The test of community design is whether people know what to do when they get there. At a good party, there’s always someone greeting guests at the door, showing them around, pointing out snacks, drinks and restrooms, and introducing them to people. Your community should be the same. Through the onboarding process, members should know the vision and mission of community, sub-communities and groups, and be familiar with the kinds of people and activities in the community. New users should also feel welcome and "safe,” and on their way to building trusted relationships with other members.

I have found public welcomes useful to onboard new joiners and serve as a signal for the community to welcome them. Start with a low-barrier ice-breaker, which helps build trust and get the more shy members to participate.

Outline a 30-60-90 day user experience. If a member hasn't posted, reach out privately to find out why. Make sure there aren't usabilityissues, and ease them into contributing at their own participation level.

Have a vision and a policy

Your community members won't participate if they don't trust each other, and your job as the community manager is to help create a trusted environment. It starts with a clear vision (which you should co-create with your founding members), and a solid policy / terms of service. Think of it as an opportunity to inform members of what’s expected of them, in order to maintain a healthy community. Focus on what TO DO vs. what NOT to do, and clarify the difference between something in bad taste and a major infraction that’s cause for expulsion.

Having a clear policy will also put you on the right side of the legal team and other stakeholders, which is where you want to be. Make sure to have a clear escalation path, plan for worst-case scenarios and do fire drills before putting out real fires.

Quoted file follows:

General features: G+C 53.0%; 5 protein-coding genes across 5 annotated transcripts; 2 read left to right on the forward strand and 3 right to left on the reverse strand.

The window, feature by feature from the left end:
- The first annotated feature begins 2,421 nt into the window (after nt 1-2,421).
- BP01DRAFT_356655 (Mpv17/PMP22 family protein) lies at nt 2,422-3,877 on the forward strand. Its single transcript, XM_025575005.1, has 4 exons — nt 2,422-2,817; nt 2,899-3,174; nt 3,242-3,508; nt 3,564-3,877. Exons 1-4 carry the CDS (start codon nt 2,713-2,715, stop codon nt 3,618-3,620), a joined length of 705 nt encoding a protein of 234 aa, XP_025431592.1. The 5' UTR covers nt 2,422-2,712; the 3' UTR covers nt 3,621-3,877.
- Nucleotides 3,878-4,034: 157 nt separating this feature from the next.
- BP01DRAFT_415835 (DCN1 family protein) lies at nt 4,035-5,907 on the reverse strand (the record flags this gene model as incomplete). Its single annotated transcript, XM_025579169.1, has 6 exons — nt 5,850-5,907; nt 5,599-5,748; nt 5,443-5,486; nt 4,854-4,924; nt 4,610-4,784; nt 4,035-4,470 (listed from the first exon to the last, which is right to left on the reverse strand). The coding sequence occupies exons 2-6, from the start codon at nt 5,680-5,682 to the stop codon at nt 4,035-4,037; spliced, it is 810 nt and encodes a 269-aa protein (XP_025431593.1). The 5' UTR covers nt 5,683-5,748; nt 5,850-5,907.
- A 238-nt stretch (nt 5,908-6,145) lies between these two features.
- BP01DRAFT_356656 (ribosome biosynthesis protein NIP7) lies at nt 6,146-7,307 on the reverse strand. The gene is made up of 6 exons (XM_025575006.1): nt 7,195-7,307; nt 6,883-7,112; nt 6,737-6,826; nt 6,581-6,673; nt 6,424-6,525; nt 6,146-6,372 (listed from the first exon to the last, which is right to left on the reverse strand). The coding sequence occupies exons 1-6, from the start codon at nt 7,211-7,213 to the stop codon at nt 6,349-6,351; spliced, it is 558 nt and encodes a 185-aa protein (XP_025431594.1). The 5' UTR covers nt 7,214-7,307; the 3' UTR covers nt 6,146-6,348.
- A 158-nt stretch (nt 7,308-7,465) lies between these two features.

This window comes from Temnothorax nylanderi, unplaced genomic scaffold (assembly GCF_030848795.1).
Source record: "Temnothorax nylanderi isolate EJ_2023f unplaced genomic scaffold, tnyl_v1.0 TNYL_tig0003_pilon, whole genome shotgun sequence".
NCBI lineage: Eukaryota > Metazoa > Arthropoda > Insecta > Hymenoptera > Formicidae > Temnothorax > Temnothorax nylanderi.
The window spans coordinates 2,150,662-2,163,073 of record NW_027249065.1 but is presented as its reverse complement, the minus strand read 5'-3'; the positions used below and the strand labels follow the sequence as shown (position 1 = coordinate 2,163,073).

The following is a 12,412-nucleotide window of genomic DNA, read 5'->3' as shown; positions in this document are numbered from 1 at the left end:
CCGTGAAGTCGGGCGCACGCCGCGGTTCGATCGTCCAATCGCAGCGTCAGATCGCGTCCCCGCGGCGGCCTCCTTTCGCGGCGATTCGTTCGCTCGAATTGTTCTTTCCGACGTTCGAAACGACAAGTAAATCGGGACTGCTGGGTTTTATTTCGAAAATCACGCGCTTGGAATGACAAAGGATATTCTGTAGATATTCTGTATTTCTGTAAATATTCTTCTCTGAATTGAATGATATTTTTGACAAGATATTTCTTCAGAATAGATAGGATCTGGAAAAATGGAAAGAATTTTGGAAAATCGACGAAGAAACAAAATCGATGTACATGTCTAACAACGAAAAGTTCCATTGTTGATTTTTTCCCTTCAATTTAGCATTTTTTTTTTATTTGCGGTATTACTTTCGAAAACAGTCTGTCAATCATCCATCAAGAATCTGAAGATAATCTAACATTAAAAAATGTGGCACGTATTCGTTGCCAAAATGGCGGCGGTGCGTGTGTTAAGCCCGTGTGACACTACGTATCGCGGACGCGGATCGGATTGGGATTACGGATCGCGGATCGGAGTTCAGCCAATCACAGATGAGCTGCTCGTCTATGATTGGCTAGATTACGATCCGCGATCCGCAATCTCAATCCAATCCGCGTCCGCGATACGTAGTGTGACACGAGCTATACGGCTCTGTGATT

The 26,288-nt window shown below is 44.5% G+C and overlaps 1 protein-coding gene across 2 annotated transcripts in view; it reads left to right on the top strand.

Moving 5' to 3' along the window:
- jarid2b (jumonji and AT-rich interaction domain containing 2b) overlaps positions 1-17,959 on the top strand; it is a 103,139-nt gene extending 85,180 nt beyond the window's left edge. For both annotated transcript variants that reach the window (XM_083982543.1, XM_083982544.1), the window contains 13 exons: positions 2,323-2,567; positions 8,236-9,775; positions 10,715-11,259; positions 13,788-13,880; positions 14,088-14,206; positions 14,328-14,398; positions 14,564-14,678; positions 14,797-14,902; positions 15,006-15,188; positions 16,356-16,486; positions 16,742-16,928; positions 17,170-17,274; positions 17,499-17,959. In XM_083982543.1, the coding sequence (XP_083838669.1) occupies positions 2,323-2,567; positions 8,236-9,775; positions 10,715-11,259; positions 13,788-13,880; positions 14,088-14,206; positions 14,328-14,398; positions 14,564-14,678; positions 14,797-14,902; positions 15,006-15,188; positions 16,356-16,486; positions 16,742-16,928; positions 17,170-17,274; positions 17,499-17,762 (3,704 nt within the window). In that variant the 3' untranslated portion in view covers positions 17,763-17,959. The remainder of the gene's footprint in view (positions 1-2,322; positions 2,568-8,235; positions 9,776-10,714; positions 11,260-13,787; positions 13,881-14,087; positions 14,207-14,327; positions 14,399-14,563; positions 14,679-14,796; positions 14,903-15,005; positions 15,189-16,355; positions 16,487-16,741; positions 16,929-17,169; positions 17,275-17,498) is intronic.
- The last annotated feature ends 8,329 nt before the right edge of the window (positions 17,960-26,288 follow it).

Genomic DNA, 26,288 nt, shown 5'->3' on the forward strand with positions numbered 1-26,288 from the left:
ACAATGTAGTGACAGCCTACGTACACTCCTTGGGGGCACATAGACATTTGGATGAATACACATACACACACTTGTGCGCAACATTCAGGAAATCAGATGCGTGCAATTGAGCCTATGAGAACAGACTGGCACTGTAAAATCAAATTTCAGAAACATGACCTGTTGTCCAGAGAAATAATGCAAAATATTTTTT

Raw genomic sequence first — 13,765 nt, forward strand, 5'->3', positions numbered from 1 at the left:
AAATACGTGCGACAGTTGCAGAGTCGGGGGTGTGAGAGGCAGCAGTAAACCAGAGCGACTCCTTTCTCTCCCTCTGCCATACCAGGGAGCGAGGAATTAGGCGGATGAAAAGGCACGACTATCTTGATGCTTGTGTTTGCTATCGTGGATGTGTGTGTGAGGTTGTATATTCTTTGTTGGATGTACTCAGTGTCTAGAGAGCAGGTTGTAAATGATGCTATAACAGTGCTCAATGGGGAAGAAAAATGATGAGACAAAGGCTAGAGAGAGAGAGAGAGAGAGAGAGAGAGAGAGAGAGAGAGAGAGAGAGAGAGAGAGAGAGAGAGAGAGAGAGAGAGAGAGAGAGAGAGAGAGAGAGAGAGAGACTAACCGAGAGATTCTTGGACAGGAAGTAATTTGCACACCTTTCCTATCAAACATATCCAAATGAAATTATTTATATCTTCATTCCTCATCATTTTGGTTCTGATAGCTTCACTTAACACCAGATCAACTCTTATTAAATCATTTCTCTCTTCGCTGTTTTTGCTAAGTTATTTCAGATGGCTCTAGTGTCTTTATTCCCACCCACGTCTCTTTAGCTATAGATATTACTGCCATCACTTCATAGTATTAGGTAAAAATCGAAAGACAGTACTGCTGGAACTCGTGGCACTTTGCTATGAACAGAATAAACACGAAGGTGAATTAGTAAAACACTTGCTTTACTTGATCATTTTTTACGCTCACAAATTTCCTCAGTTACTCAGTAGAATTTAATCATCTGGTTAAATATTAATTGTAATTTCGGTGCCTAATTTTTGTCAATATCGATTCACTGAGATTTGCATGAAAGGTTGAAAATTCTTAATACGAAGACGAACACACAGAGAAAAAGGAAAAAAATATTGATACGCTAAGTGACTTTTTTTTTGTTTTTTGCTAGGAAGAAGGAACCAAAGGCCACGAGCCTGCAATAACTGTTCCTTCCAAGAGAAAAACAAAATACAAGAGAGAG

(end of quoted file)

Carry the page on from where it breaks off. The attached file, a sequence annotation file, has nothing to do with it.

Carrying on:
Commit to education

Education doesn't stop with onboarding. You should be working with your founding members and ambassadors to educate the rest of the community on best practices, which is the only way you can scale sustainably.

Education is not limited to the members of the community though. You need to continuously level set expectations inside of your company; make sure you set realistic expectations with your execs. To have the best experience for your customers, you need well-rounded representation from across the company. It’s your job to help clarify the roles that employees play as official company ambassadors. This is especially effective when built into onboarding, but you also need to invest in ongoing coaching.

It takes many people from across the company to create a truly great customer experience. Establish a collaboration channel where you can work with the right groups to solve customer issues and communicate relevant information -- you want to come across as organized and committed to your customers, no matter how large and dispersed you are.

In the end, a well-designed community will help members trust each other and have the kind of collaboration that creates a unique experience that will keep people coming back. If you design for value across levels of participation, you will keep the vocal minority from crushing the silent majority. By paying it forward and giving up control to your ambassadors, you will have a much more engaged community that meets the needs of your members.

Image courtesy of Everett Collection (Shutterstock)

Editor's Note: Read more of Maria's insights into the customer ecosystem in Customer Experience: What the Customers Want, What the Enterprise Must Do

About the author

Maria Ogneva
Maria Ogneva is a community management practitioner and strategist. She is the Head of Community at Sidecar.